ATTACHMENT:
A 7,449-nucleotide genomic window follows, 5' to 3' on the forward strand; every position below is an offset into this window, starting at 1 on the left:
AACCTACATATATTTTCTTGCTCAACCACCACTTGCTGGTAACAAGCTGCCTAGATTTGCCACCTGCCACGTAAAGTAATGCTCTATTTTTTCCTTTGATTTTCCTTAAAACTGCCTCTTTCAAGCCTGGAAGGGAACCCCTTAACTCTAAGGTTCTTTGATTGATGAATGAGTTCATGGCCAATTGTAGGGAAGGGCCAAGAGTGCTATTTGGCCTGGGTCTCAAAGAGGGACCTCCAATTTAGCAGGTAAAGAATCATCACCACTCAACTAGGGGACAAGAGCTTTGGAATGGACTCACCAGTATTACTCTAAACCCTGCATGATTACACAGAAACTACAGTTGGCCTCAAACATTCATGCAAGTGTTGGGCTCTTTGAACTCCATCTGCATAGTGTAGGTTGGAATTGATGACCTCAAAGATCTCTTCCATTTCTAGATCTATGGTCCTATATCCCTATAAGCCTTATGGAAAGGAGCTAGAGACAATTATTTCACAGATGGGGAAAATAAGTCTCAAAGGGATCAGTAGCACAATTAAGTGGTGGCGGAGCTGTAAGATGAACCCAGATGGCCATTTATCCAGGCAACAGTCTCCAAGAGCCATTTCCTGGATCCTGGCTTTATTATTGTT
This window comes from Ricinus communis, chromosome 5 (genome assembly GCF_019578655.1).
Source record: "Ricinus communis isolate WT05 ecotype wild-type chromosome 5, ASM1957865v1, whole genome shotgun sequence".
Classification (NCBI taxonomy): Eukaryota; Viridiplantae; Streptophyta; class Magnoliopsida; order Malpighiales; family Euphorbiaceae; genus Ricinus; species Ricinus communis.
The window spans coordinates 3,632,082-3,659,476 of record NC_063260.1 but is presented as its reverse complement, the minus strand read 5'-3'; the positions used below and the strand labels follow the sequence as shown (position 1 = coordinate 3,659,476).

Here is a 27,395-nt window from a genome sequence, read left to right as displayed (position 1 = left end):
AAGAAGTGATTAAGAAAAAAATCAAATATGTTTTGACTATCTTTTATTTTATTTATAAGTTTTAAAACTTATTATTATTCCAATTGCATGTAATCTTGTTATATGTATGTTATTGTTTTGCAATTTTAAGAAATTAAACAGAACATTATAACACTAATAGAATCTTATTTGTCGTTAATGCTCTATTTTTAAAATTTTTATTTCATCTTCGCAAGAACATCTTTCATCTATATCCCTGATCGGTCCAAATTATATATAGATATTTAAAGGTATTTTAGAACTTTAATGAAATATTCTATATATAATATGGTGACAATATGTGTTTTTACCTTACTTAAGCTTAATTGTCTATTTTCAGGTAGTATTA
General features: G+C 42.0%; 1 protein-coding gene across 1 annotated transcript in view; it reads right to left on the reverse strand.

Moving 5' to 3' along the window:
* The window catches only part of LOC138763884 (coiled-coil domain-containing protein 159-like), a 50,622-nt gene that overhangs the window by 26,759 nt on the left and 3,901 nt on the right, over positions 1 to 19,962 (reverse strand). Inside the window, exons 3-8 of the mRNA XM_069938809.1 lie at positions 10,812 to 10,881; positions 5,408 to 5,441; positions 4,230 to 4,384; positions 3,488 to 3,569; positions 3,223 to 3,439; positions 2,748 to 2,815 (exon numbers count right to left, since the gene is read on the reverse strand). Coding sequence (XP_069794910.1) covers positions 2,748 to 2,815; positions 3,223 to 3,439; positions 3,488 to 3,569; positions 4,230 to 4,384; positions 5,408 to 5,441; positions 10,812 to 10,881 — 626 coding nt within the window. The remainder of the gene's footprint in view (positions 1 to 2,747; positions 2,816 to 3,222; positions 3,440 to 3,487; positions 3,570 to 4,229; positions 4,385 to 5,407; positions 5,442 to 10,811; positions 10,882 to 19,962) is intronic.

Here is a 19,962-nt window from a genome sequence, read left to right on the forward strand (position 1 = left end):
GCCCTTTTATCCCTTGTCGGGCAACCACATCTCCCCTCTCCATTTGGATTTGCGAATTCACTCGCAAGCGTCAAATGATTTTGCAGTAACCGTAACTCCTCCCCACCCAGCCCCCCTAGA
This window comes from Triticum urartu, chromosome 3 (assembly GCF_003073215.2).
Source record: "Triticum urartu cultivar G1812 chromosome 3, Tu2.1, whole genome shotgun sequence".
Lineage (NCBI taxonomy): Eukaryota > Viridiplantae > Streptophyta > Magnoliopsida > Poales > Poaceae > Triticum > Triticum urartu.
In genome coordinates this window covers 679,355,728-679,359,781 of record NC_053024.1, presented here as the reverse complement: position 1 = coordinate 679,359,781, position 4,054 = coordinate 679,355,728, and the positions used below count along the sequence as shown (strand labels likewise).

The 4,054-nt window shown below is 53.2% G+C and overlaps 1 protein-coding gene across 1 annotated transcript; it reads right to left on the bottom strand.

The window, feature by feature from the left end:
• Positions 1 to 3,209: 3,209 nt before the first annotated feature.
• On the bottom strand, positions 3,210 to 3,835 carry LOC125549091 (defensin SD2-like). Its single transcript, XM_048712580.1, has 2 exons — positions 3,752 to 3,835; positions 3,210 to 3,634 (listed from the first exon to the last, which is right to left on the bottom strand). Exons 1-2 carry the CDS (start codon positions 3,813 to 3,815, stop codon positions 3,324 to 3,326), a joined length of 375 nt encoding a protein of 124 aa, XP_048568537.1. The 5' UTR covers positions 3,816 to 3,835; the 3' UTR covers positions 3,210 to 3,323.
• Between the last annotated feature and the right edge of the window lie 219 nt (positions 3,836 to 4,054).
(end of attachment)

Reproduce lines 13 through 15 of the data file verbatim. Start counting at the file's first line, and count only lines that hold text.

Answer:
GCCCTTTTATCCCTTGTCGGGCAACCACATCTCCCCTCTCCATTTGGATTTGCGAATTCACTCGCAAGCGTCAAATGATTTTGCAGTAACCGTAACTCCTCCCCACCCAGCCCCCCTAGA
This window comes from Triticum urartu, chromosome 3 (assembly GCF_003073215.2).
Source record: "Triticum urartu cultivar G1812 chromosome 3, Tu2.1, whole genome shotgun sequence".